LipChic Boutique is one of those locally owned stores whose owner, Brenda Barber, says she hopes everyone will remember to check out all the local retailers. “The way it usually appears to happen all of us downtown is . . . folks usually get up early and go hit all the major marketplaces, and then go home and take a nap after they eat lunch,” Barber said. “When they wake up, they start filtering to the downtown area and shopping our great stores downtown.” “It really just depends on the traffic as far as how long we stay open,” added Barber.
“We usually get busy in the afternoon. However, when they come in we will have great bargains like our select items which include boots, jewelry and fall fashions.” Other places like Austin’s Shoes will begin their Black Friday on Wednesday. “We can’t compete with the big stores so we are going to start early,” store manager Heather Green explained. “When our customers come in, they will see we have a buy one pair of shoes and get the second pair half price. Also, we are doing 25 percent off on all Please see SHOPPING | 7A
Index Stocks......8A Classified......6B Comics......5B State......5A
BY STEVE BEAVERS firstname.lastname@example.org
The third year of the Alcorn Farm & Machinery-Home & Outdoor Show won’t be the charm. Crossroads Arena Board members learned Tuesday that unless something miraculous happens there will not be a show in January. “It all comes down to equipment,” said Arena Operations Manager Greg Moss. “The availability is not there.” Billed as the the largest agricultural-based trade show in Northeast Mississippi, last year’s event saw an excess of $5 million in equipment with the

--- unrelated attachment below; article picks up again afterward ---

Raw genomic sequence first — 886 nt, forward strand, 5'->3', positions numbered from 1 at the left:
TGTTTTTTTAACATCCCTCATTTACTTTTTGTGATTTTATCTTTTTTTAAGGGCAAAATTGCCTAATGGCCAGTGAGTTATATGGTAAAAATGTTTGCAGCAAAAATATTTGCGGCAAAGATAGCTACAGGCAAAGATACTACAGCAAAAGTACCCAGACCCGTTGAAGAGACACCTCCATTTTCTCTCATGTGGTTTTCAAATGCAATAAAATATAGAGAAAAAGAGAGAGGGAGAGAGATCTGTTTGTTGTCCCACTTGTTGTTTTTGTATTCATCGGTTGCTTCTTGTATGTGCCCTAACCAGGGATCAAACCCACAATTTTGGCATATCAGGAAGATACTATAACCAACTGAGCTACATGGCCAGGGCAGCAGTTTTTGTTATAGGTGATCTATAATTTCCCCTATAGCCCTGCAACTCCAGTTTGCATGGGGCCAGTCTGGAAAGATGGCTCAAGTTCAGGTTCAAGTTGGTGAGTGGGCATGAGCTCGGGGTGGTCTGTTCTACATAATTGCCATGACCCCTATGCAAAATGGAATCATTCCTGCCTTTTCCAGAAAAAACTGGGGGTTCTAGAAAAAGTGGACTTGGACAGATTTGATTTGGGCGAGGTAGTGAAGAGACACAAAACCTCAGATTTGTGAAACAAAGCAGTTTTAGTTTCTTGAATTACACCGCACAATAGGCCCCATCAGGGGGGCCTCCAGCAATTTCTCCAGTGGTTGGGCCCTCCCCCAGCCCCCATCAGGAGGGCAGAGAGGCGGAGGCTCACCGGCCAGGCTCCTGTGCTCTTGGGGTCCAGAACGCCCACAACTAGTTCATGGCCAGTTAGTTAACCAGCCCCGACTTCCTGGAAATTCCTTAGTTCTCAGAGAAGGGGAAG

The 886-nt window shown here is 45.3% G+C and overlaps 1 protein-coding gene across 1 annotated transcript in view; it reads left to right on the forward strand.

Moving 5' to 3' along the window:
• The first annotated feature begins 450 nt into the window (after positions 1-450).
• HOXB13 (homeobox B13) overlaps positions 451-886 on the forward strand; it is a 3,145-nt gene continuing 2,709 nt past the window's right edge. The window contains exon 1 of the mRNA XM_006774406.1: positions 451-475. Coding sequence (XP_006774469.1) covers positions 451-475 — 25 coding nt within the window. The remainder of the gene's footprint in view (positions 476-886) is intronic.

auction netting close to $3 million. DeWitt Auctions Co., of Sikeston, Mo., has been in charge of the popular usedmachinery auction the last two years. “It’s just not coming together because of the equipment shortage,” said general manager Tammy Genovese. “One idea is to do away with the indoor part, then wait and see if equipment comes available.” “I think we need to put it off a year, then start again next year with more planning,” said board chairman Dr. Hardwick Please see SHOW | 3A
On this day in history 150 years ago
Weather....10A Obituaries......6A Opinion......4A Sports....12A
Ringgold Gap, Ga. — With less than 4,200 men, Gen. Pat Cleburne fights more than double his numbers. In a series of crafted ambushes he inflicts heavy casualties on the Union and buys precious hours for Bragg to retreat further south.
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HWY 72 E • Corinth MS